Many years ago there was a garage in Johannesburg that had a Vickers Viking on it’s roof. I kid you not, it was one heck of a landmark and everybody knew about it, but nobody could really tell you where it was! Somewhere near “Uncle Charlie’s” was the closest you could get to a reply. The fact remains though; the garage, situated in what is now Devland had this vintage Vickers Viking on it’s roof, and in 1987 that aircraft was removed and taken for “restoration” and replaced with a vintage Avro Shackleton.
I recall as a boy seeing the Viking but naturally no adults would stop the car and let you out so that you could go explore it, so it is just a vague memory. In 2010 however I decided to go find this Shackleton and see whether it still existed, and what it looked like now, so many years after the fact.
Google Earth was duly consulted and the co-ordinates are: 26° 16.644’S 27° 56.683’E and you can actually see the aircraft on the satellite view.
However, finding the garage was a different ballgame so I asked the kind lady in the GPS to take me there. “Turn left” was all she said (as she always does).
Eventually I spotted my target in the distance and “turned left”.
The aircraft has been in a number of liveries as far as I can see, from her original SAAF colours, right through to a red livery and of course the current one, and probably a few other permutations along the way.
But what about the Viking? According to http://aircraftnut.blogspot.co.uk/2013/02/of-shackletons-and-vikings.html: She was “built at the Vickers-Armstrongs factory in Weybridge, England, c/n 121 first took to the air on 30 August 1946, registered as G-AHOT with British European Airways and was used in the 1948 Berlin Airlift. On 26 September 1954 she was sold to Trek Airways, registered ZS-DKH and operated in Protea Airways colours, a second airline of Trek, and for many years, transported hundreds of passengers on leisurely and scenic flights between South Africa and Europe. She even starred in the film, “Kimberly Jim” with the late Jim Reeves. After 13.881 flying hours she was disassembled and transported by road to Armadale south of Johannesburg, where, in January 1963 she was lifted on to the roof of the Vic de Villiers “Vic’s Viking Service Station” where she became a famous, if forlorn, landmark.”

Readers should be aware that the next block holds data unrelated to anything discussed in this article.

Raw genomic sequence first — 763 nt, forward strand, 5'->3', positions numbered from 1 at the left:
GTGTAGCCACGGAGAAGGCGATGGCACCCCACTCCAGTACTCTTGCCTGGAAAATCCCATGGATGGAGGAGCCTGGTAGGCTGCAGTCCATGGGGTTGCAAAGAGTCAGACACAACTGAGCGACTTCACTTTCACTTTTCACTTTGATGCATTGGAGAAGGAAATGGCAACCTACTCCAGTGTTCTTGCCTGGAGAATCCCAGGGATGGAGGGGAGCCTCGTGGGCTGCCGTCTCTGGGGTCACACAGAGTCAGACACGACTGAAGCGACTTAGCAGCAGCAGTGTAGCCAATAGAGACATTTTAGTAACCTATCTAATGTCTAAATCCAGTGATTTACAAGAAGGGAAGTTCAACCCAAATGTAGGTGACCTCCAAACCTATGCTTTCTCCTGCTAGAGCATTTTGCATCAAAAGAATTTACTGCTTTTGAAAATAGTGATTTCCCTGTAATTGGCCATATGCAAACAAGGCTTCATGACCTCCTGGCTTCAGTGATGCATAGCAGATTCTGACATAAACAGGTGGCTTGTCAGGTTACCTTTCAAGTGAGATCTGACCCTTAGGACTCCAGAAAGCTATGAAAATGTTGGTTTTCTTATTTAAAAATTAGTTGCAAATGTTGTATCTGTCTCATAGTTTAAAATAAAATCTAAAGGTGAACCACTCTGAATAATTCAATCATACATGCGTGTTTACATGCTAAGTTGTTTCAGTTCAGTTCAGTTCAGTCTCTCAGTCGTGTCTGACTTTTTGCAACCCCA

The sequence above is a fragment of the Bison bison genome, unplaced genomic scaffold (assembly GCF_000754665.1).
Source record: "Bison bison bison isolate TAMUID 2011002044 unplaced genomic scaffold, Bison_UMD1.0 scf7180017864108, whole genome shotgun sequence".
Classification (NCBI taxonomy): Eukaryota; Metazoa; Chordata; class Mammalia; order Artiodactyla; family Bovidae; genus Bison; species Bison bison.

Now the name Weybridge rings a bell, because Weybridge is also home to Brooklands Museum which I visited in January 2015 and they too have a Vickers Viking under restoration.
This particular aircraft is G-AGRU and there is an interesting footnote to the information sheet situated at the aircraft.
I can neither confirm or deny what the state of ZS-DKH is, the website that used to have information about her is giving me a 403 error. I have heard rumours that she was due to be taken to Rand Airport, but I will believe that when it actually happens. (or has it happened?)
As for our lonely Shackleton, she is SAAF 1723 and has been grounded since 22 November 1977.
Sadly, this lonely bird will never fly again, and in at some point she will be either stolen, dismantled or stripped for scrap metal.
However, if you do want to see a Shackleton in her original glory then take a trip up to Swartkops AFB where sister aircraft 1721 is kept.
Although often described as “a hundred thousand rivets flying in close formation” these aircraft kept watch over our seas, and today these two examples are just some of the few remnants of a unique aircraft that performed it’s job and has become an icon. Vic De Villiers may have swapped out one old aircraft for another, but his foresight has kept this aircraft from becoming yet another image in a book or on a website. Hopefully one day that Viking will emerge too, and take her place in a museum.
Now if only I could find Uncle Charlies? Lady in the GPS where are you??
© DRW. 2016-2017. Retrospectively created 06/06/2016